What th– After three days of controversy, the Susan G. Komen for the Cure breast cancer charity says it is reversing its decision to cut breast-screening grants to Planned Parenthood.

“We want to apologize to the American public for recent decisions that cast doubt upon our commitment to our mission of saving women’s lives,” a Komen statement said.

As first reported by The Associated Press on Tuesday, Komen had adopted criteria excluding Planned Parenthood from grants because it was under government investigation, notably a probe launched in Congress at the urging of anti-abortion groups.

Komen said Friday it would change the criteria so it wouldn’t apply to such investigations.

“We will continue to fund existing grants, including those of Planned Parenthood, and preserve their eligibility to apply for future grants,” the statement said.

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The Susan G. Komen for the Cure breast-cancer charity faced an escalating backlash Thursday over its decision to cut breast-screening grants to Planned Parenthood.

The seven Komen affiliates in California announced their opposition to the new policy, affiliates in Arkansas and Connecticut expressed frustration, and at least one top official has quit, reportedly in protest.

Emails and Facebook postings have accused Komen of knuckling under to pressure from anti-abortion groups, after The Associated Press reported Tuesday that Komen was halting grants that Planned Parenthood affiliates used for breast exams and related services.

Komen’s top leaders, in their first news conference since the controversy erupted, on Thursday denied Planned Parenthood’s assertion that the decision was driven by pressure from anti-abortion groups.

And petitions in support of Komen’s move have been started by groups such as thankskomen.com, which said it opposed Planned Parenthood. Komen’s move also drew praise from Washington-based organizations Family Research Council and Americans United for Life.

Staff at the St. Louis Komen affiliate — which has never granted funds to Planned Parenthood — have been busy responding to “a mixed reaction” of phone calls and emails, said spokeswoman Janet Vigen Levy.

“We are paying attention and acknowledging all of the communication from concerned people with a variety of different opinions,” she said.

Planned Parenthood said it has already received more in donations than the $680,000 it would have received from Komen. Donations totalling $400,000 came from 6,000 people, plus $250,000 came from the Amy and Lee Fikes Foundation, run by the head of Bonanza Oil Co. in Dallas; $250,000 from New York Mayor Michael Bloomberg; and $200,000 from Credo, an Internet company.

More than 120,000 people have also signed an online letter of support, said Tom Barry, a spokesman for Planned Parenthood of the St. Louis region.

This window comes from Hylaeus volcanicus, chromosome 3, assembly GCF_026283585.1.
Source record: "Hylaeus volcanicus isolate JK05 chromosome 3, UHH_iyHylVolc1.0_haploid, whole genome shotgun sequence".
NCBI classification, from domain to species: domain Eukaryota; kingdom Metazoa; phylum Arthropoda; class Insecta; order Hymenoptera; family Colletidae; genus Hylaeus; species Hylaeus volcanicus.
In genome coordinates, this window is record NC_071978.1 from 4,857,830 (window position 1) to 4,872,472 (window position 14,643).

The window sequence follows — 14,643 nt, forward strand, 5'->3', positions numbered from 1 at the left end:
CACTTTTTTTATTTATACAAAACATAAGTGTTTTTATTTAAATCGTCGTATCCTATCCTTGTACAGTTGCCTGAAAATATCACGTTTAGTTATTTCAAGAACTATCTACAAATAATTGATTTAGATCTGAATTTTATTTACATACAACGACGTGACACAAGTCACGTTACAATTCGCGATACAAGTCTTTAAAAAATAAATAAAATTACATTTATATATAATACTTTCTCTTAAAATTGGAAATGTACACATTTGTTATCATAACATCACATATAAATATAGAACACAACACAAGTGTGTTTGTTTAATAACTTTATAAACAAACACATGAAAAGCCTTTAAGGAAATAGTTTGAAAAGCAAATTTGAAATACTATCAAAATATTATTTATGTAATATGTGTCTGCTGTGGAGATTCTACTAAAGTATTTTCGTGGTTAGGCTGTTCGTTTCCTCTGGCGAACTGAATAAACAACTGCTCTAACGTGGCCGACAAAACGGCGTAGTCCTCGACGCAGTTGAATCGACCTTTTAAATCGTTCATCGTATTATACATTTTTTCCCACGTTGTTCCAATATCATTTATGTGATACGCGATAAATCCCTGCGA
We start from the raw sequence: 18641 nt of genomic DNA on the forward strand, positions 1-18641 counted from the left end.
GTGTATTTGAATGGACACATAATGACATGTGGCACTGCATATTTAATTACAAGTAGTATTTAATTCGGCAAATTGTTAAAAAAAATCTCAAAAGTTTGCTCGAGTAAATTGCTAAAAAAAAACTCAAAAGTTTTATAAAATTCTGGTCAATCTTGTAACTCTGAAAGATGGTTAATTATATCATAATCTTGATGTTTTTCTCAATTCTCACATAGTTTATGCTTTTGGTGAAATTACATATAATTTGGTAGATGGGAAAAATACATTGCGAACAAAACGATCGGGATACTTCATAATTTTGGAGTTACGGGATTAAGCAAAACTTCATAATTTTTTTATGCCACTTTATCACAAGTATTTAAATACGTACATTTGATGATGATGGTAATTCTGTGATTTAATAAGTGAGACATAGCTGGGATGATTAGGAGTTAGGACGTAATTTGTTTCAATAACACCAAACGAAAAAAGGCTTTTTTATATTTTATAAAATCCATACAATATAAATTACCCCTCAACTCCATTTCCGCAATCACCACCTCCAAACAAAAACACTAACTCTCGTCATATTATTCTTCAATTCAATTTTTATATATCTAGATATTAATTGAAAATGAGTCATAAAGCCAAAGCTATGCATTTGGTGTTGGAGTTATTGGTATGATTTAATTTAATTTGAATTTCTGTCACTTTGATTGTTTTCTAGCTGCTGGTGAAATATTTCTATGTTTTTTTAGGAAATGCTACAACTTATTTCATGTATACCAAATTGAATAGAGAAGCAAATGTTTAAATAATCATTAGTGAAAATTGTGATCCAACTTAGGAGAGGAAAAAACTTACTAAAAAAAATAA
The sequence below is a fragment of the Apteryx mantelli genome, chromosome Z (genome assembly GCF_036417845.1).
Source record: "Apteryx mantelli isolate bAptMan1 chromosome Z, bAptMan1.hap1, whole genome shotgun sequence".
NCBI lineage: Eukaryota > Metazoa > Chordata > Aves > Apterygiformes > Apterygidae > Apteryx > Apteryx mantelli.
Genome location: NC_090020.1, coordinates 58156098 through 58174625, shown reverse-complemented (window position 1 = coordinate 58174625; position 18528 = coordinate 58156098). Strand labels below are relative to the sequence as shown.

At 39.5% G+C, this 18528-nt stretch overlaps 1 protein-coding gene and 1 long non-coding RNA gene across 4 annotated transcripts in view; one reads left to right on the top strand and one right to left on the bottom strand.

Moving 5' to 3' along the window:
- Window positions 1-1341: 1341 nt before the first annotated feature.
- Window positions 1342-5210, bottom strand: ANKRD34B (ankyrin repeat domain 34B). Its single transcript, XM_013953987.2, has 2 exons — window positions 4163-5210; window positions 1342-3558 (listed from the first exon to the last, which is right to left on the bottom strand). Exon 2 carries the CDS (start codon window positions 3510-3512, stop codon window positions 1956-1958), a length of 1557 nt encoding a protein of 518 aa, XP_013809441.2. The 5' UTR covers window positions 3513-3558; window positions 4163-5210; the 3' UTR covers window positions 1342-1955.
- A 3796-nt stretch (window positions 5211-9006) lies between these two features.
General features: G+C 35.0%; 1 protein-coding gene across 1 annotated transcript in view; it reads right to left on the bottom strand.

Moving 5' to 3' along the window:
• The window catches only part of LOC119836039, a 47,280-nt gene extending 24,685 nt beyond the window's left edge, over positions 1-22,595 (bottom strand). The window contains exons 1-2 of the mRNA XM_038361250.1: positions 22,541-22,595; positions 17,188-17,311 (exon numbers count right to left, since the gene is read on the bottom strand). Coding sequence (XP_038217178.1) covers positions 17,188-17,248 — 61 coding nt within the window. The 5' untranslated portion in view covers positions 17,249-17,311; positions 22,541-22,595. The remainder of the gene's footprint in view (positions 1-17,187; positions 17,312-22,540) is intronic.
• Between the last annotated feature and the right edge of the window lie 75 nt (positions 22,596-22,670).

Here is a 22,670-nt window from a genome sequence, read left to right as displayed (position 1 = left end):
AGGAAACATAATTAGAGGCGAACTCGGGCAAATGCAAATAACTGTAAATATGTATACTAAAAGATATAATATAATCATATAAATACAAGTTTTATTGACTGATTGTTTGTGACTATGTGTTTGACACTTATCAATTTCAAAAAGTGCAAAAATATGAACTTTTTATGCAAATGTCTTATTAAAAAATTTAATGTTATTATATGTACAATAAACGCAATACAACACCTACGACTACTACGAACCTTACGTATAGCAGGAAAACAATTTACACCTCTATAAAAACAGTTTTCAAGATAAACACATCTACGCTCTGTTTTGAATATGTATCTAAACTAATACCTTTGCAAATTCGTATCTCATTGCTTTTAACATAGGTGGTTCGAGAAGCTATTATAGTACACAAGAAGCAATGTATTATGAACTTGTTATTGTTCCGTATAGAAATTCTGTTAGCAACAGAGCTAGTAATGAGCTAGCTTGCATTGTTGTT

“People respond powerfully when they see politics interfering with women’s health,” he said.

In Washington, 25 Democratic senators and independent Bernie Sanders of Vermont signed a letter calling on Komen to reconsider its decision.

However, Republican senators showed their support for Komen. “The move will make Komen more effective in fighting breast cancer,” said Sen. David Vitter, R-La., who last year urged Komen to stop funding Planned Parenthood. “Komen does tremendous good by supporting education and research to fight breast cancer, and it was clear that their association with Planned Parenthood was unnecessary to advance that core mission, in part because the groups’ clinics don’t own or operate mammography equipment.”

Funding for Planned Parenthood is less than 1 percent of the $93 million in community health grants that Komen provides, the organization said.

“We don’t base our decisions on whether one side or the other will be pleased,” said Komen founder and CEO, Nancy Brinker. “Some other grantees probably do provide abortions. We ask a lot of questions of grantees, but that’s not one of them.”

A statement on its website said Komen has adopted criteria that deny funding to organizations under investigation and cited an inquiry by Rep. Cliff Stearns, R-Fla., chairman of the House Energy and Commerce Oversight and Investigations Subcommittee, as the reason the foundation withdrew Planned Parenthood’s funding.

Mollie Williams, who had been Komen’s director of community health programs, resigned in protest over the grant cutoff. Williams said she could not comment.

Komen St. Louis issued a statement that said, “our focus remains on the organization’s vision to create a world without breast cancer as we serve those in need in our 17-county service area in Missouri and Illinois … Regrettably, if donations are directed away from the local affiliate, women right here in our community will see their access to breast health programs diminish.”